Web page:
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Tufts University names Johns Hopkins University provost as its next president

Sunil Kumar will be the first president of color in Tufts’ 170-year history

Sunil Kumar, the 14th president of Tufts University.Alonso Nichols/Tufts University

Tufts University has named Sunil Kumar, provost and senior vice president of academic affairs at Johns Hopkins University, as its next president.

In announcing the move Thursday, the university said Kumar brings “a lifelong commitment to excellence in higher education and an exceptionally strong record as a leader, teacher, and colleague.”

Kumar said he is honored and humbled to take on the role as the university’s next leader, and is looking forward to acquainting himself with the Tufts’ community in coming months.

“I plan to walk the hallways, meet with lots of people, learn more about the institution, and then formulate a plan for it,” Kumar said in a phone interview Thursday afternoon. “I think a thoughtful approach based on listening will work best.”


Kumar will replace Anthony Monaco, who announced his retirement in February. Monaco is leaving after 12 years as the school’s leader, and Kumar will step into the position on July 1, according to a Tufts Now report.

Kumar oversaw nine of Johns Hopkins’ schools and focused on increasing interdisciplinary research and education. He valued diversity, equity, and inclusion efforts at Hopkins, Tufts said in a statement. Kumar holds a doctorate in electrical engineering and previously served as the dean of the University of Chicago Booth School of Business.

“He will be an outstanding successor to President Monaco, who has strengthened Tufts in so many ways,” said Peter Dolan, chair of Tufts’ Board of Trustees and its presidential search committee.

As Tuft’s first president of color, Kumar said making the university more inclusive and accessible for students from diverse ethnic and socioeconomic backgrounds is a top priority. He said he plans to increase access to Tufts by making tuition more affordable.

“I take my responsibility as the first person of color in [Tuft’s] 170-year history to hold this position very seriously,” he said. “I know the value of having a diverse student body and faculty, and I see it as a indispensable value for the institution.”


The change in leadership at Tufts is part of a wave of turnover among Massachusetts college presidents. Harvard, Boston University, and MIT are among the schools to undergo leadership changes.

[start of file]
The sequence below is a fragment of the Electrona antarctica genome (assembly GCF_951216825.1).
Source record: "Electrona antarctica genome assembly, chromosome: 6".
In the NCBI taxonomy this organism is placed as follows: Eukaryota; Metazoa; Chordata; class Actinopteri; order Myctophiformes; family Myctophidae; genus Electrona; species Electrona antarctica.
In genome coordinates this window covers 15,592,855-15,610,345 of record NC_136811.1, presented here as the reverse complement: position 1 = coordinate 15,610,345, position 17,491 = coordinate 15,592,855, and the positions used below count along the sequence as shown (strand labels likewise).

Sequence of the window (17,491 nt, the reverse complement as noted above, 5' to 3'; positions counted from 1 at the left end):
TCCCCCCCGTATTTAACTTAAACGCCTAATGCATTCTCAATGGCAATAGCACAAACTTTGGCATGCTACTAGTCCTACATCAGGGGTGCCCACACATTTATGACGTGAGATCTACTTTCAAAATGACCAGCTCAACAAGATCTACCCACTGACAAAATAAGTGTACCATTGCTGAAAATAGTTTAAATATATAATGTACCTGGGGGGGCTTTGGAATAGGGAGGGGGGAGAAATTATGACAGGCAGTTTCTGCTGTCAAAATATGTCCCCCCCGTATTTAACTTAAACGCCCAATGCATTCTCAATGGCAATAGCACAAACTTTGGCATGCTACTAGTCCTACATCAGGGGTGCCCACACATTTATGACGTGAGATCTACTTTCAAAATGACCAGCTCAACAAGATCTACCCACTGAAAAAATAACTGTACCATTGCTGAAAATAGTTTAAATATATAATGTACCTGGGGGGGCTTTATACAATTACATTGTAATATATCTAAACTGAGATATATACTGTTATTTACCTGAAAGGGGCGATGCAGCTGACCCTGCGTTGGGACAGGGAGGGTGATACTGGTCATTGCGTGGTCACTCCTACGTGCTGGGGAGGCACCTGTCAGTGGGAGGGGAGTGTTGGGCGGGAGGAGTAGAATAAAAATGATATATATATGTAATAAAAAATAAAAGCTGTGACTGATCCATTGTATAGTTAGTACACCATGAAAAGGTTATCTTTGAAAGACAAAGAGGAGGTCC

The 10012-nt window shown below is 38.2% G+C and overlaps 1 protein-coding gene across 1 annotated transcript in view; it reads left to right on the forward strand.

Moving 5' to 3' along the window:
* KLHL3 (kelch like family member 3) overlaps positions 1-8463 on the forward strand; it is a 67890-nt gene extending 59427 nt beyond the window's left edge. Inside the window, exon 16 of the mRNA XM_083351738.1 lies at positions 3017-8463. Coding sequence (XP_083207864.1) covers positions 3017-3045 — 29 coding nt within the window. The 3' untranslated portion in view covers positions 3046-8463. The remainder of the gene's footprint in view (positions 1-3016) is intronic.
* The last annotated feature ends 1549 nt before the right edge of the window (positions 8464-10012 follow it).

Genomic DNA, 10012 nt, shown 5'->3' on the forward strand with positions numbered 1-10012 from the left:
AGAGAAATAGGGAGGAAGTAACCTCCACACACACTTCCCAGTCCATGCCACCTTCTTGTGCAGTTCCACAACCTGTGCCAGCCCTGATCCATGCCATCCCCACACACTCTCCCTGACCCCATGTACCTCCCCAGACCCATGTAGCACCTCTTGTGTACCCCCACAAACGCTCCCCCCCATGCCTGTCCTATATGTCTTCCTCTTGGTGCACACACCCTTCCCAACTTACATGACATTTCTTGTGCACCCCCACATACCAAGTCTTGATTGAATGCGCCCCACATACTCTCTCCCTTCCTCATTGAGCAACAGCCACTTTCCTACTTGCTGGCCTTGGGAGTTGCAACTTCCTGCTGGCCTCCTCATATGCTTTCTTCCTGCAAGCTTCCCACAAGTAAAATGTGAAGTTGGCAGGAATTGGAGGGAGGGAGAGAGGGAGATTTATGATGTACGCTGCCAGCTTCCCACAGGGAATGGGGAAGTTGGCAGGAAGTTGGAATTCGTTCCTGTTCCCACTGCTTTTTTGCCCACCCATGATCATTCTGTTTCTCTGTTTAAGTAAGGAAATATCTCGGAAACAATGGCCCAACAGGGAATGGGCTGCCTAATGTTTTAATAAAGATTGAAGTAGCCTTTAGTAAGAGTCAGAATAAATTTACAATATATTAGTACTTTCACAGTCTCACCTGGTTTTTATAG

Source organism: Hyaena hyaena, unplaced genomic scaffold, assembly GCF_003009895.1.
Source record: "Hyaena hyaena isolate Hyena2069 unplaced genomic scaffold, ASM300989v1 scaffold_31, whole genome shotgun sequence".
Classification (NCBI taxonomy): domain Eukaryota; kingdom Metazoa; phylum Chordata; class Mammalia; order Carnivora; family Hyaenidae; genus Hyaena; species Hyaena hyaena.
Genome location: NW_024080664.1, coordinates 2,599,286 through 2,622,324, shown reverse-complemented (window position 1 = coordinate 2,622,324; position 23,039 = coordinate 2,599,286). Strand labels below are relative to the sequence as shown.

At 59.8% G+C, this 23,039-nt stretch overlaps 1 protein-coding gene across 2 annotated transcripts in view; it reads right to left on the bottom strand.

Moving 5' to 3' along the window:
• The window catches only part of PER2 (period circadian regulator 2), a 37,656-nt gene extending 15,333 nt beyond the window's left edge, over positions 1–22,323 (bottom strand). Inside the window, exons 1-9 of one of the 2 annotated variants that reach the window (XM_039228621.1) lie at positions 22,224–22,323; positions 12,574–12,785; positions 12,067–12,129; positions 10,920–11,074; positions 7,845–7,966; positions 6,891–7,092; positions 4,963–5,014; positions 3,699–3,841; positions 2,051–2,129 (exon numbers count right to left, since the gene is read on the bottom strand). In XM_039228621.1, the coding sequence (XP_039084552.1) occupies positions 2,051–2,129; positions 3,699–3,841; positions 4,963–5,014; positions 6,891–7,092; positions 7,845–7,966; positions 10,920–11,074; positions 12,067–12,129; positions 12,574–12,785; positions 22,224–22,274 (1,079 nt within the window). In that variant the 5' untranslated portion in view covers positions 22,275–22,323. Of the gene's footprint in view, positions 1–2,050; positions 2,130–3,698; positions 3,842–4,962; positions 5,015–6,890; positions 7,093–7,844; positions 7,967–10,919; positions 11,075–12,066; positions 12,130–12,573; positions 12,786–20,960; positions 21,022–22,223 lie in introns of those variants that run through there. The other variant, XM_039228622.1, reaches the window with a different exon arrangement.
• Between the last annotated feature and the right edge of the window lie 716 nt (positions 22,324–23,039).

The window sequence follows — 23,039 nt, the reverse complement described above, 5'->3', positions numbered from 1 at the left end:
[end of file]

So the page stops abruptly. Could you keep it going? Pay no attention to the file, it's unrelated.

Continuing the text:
Student mental health will remain a top priority, Kumar said in the phone interview. As the university’s next president, Kumar said he will build on Monaco’s initiatives, which include mental health-focused peer education, counseling services, and university-wide neuropsychology testing, according to an e-mail statement to the Globe.

“I think we should provide as much support in all the forms that our students will find most useful to them as especially post-pandemic,” Kumar said.

Members of the Tufts community expressed confidence in the selection of Kumar as the university’s 14th president.

“I was very impressed with Dr. Kumar’s leadership style,” said Bree Aldridge, member of the search committee and associate professor of molecular biology and microbiology at Tufts University School of Medicine, in the Tufts statement. “His work demonstrates his commitment to the execution of transformative ideas. I am so excited that he is joining our community and look forward to working with him in the coming years.”

Kumar said Tufts University is an “outstanding institution,” and he hopes to make it even better as president of the next generation of Tuft’s movers and shakers.

“We want to educate our students to be future leaders,” he said. “I want to make sure that opportunities are available to as many people as possible as both a driver of societal improvement, but even more importantly, as a way to best educate our future leaders from Tufts University.”


Katie Mogg can be reached at katie.mogg@globe.com. Follow her on twitter @j0urnalistkatie